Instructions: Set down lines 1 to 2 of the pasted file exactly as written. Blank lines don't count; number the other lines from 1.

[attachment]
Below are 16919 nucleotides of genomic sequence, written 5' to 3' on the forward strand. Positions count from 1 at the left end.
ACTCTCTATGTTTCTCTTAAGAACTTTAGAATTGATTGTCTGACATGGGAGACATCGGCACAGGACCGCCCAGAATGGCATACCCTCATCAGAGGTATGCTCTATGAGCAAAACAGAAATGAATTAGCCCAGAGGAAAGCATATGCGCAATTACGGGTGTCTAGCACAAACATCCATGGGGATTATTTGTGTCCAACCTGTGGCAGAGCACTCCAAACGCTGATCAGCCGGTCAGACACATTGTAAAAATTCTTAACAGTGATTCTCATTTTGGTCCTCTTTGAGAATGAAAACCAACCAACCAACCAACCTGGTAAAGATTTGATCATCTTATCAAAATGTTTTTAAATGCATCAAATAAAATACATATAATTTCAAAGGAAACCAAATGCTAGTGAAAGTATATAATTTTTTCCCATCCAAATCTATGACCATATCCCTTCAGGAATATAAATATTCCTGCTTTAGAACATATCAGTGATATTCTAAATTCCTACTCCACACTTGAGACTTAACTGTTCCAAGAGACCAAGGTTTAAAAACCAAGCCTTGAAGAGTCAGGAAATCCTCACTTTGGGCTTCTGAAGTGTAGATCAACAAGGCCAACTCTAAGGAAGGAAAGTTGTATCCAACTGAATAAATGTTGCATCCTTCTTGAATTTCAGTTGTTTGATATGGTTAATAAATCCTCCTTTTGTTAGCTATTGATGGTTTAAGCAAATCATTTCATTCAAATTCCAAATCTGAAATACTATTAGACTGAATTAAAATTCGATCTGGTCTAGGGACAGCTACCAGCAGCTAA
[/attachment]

Below are 16919 nucleotides of genomic sequence, written 5' to 3' on the forward strand. Positions count from 1 at the left end.
ACTCTCTATGTTTCTCTTAAGAACTTTAGAATTGATTGTCTGACATGGGAGACATCGGCACAGGACCGCCCAGAATGGCATACCCTCATCAGAGGTATGCTCTATGAGCAAAACAGAAATGAATTAGCCCAGAGGAAAGCATATGCGCAATTACGGGTGTCTAGCACAAACATCCATGGGGATTATTTGTGTCCAACCTGTGGCAGAGCACTCCAAACGCTGATCAGCCGGTCAGACACATTGTAAAAATTCTTAACAGTGATTCTCATTTTGGTCCTCTTTGAGAATGAAAACCAACCAACCAACCAACCTGGTAAAGATTTGATCATCTTATCAAAATGTTTTTAAATGCATCAAATAAAATACATATAATTTCAAAGGAAACCAAATGCTAGTGAAAGTATATAATTTTTTCCCATCCAAATCTATGACCATATCCCTTCAGGAATATAAATATTCCTGCTTTAGAACATATCAGTGATATTCTAAATTCCTACTCCACACTTGAGACTTAACTGTTCCAAGAGACCAAGGTTTAAAAACCAAGCCTTGAAGAGTCAGGAAATCCTCACTTTGGGCTTCTGAAGTGTAGATCAACAAGGCCAACTCTAAGGAAGGAAAGTTGTATCCAACTGAATAAATGTTGCATCCTTCTTGAATTTCAGTTGTTTGATATGGTTAATAAATCCTCCTTTTGTTAGCTATTGATGGTTTAAGCAAATCATTTCATTCAAATTCCAAATCTGAAATACTATTAGACTGAATTAAAATTCGATCTGGTCTAGGGACAGCTACCAGCAGCTAA